Employing a novel technology developed in EPFL’s neuroscience laboratories, Mental Work is a series of spectacular machines controlled by brain activity alone–a thought factory placing the human mind back at the center of our technologically dominated world.
From a technical standpoint, thought is at the core of the Mental Work exhibit. Visitors have the opportunity to experience what it’s like to control machines using thought alone via brain-machine interfaces, and it requires a fair share of concentration. Plus, anonymized brainwave data will be made available to the scientific community to improve cognitive interfaces.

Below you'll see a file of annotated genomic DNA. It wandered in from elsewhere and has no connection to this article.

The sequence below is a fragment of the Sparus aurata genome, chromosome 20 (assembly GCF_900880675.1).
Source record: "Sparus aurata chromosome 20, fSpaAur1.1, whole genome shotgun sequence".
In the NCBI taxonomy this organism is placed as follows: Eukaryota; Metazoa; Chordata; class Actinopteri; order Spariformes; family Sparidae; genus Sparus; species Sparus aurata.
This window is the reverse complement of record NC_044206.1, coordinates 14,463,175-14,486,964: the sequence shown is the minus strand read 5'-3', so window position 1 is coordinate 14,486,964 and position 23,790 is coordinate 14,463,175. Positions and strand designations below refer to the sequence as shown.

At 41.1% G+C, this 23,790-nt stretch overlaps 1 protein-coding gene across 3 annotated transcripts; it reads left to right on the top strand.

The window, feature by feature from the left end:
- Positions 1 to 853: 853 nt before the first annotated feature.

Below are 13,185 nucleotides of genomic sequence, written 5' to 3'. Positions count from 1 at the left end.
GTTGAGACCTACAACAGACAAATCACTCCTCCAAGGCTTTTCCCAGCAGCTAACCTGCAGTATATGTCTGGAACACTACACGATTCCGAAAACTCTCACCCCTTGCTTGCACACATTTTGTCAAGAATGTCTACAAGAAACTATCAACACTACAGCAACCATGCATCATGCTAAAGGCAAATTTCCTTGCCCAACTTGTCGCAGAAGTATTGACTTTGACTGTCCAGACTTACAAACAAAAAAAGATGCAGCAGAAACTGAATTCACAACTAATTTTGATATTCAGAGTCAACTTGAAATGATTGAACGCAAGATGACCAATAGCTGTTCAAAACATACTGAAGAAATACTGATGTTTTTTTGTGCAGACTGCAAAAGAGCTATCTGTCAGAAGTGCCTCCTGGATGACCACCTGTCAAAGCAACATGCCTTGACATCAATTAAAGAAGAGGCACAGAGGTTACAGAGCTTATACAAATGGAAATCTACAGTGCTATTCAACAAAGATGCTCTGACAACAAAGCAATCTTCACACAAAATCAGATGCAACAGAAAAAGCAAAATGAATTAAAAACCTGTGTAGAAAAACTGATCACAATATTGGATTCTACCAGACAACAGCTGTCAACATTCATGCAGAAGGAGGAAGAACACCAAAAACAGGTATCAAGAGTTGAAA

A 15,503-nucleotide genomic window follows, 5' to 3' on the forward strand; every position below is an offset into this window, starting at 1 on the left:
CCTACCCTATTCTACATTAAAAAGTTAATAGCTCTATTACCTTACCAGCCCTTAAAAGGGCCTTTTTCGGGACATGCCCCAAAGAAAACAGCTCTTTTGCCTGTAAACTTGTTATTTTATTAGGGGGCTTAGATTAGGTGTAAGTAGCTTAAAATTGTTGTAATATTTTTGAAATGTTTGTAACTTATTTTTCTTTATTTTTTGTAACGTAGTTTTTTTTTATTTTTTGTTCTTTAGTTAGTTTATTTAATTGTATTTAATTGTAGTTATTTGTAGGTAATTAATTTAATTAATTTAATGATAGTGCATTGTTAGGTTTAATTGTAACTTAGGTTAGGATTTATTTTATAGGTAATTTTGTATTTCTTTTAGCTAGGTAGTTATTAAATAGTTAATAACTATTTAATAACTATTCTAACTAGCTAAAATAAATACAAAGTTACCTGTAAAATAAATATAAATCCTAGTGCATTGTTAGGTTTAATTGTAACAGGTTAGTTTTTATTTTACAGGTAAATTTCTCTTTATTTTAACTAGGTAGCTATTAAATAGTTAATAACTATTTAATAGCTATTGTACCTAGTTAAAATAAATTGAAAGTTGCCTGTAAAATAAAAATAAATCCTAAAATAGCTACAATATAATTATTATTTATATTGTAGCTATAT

Mental Work also questions the relationship between human and machine, and how this relationship will evolve with technological advances. It juxtaposes the industrial revolution against the possibly imminent cognitive revolution in which human and machine are in symbiosis.
“We would like to generate a societal debate,” says José Millán, EPFL neuroengineer and co-founder of the project. “This cognitive revolution, which is about to come, may have different shapes. Which is the shape that people would like to see? Which is the place of brain-machine interfaces, if any, in the future cognitive society that we are moving towards?”